Quentin Coldwater is an unhappy, self-absorbed, self-conscious teenager obsessed with a children’s fantasy series set in a magical world called Fillory, which is very clearly meant to evoke Narnia. Then he learns that he has a talent for magic, and is whisked away to a fancy prep school for magicians, Brakebills. At first he thinks his dream has come true. But soon enough, he realizes that he’s still an unhappy, self-absorbed, self-conscious teenager, only now he’s obsessed with real magic.

I read this in preparation for being on a panel on portal fantasy. I had avoided it until then because all I had heard about it was that it was published as a mainstream literary novel rather than as genre fantasy (you can tell because it’s subtitled “a novel,”) was about how fantasy sucks and had the most unlikable protagonist since Thomas Covenant.

All that turned out to be correct. Sort of. But I liked it way more than I expected to, primarily because the “fantasy sucks” and “protagonist is unbearable” elements don’t come in, or at least aren’t major themes, until about the last third of the book. The first two-thirds, which is set in Brakebills, is terrific – distinctly on the cynical side and weighed down by Quentin’s depression and solipsism, but written in absolutely wonderful prose and full of vivid images, funny lines, and a genuine sense of magic.

As I read that part, I couldn’t understand why the book had such a bad reputation among fantasy readers. Sure, it emphasizes that magic is difficult, that magicians are not the most fun people in the world, and that Quentin is using magic to run away from essentially everything else, but it’s also hugely enjoyable to read as fantasy.

I loved the Brakebills section. The prose is to die for. It’s extremely well-structured, with a great use of foreshadowing to create surprising yet beautifully set-up plot twists.

On the con side, the characterization has problems and it isn’t just a lack of likability. Other than Quentin, who is more distinct as he’s seen from the inside, many of the characters are so similar that they blend together. Virtually all of the characters are obsessive, unhappy, self-absorbed, driven, and jaded. The main characters have maybe one or two traits in addition to that set, such as “punk,” “brave,” or “pretentious.”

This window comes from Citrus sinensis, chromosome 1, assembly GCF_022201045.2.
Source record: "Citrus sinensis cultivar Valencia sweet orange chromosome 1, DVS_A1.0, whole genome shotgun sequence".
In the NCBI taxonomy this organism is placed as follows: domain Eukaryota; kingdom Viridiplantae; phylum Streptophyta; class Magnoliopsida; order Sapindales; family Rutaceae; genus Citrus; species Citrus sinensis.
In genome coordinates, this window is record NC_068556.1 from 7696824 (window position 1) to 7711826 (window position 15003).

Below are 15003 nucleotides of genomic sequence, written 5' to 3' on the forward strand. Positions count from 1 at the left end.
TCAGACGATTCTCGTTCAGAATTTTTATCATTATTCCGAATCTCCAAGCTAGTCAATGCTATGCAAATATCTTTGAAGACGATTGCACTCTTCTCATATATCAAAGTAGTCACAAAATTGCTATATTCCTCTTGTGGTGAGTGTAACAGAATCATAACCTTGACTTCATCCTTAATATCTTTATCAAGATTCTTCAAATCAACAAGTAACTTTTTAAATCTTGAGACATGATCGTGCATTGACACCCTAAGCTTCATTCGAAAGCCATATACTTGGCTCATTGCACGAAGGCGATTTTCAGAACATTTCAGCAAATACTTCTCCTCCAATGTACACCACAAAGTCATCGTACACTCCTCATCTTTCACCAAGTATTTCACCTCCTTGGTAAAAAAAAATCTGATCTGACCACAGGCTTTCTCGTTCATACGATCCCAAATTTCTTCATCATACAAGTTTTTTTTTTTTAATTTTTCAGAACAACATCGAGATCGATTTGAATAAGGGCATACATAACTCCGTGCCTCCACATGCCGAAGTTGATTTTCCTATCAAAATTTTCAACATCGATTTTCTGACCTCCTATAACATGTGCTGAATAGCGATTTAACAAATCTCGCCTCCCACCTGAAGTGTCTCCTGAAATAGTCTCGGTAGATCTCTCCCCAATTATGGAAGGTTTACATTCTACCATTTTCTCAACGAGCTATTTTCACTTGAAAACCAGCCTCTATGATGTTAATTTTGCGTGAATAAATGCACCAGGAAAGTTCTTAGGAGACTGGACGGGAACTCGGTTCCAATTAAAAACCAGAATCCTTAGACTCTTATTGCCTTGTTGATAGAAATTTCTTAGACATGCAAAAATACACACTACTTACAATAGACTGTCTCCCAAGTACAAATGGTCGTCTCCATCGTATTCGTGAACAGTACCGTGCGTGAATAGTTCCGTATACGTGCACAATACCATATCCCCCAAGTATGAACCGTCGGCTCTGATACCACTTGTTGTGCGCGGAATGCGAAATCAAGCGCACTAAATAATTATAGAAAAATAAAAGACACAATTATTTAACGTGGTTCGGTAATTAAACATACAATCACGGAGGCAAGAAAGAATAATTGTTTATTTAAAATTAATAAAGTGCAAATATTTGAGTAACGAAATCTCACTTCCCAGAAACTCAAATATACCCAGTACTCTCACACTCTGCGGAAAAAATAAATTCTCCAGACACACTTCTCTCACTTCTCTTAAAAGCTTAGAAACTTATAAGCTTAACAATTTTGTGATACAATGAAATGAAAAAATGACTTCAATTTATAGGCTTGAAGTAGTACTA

However, lots of teenagers are unhappy and self-absorbed, so I read the Brakebills part thinking that Quentin and his buddies weren’t that bad and the readers who loathed him probably didn’t remember being a teenager that well.

Then he graduates from Brakebills. Almost immediately, I realized why readers hated him. And soon after, I realized why fantasy readers frequently hate the book. Spoilers ahoy! Read more... )

I looked on Goodreads and saw that there are two more books. I attempted to get a sense of what they were like while avoiding spoilers, and was interested to see that the second is partly narrated by the most interesting character in the first book, and that readers seemed to think the third was actually uplifting. It’s not that I require uplift in everything. But I’m not going to read more of the series if it’s all soul-sucking joylessness like the real world and Fillory sections. However, I would definitely read more if it’s more like the Brakebills sections. Also, the moments of uplift in The Magicians were beautiful, so I know Grossman can do that well.

If you can comment without major spoilers, I’d be interested to hear what those of you who’ve read further books thought of them.

The Magicians: A Novel
I wrote a lesbian erotic romance novelette for an anthology to benefit international LGBTQ human rights under a pen name, Rebecca Tregaron. Please consider buying it - it's only 99 cents for now, and we're hoping to bounce it on to the bestseller list before raising the price.

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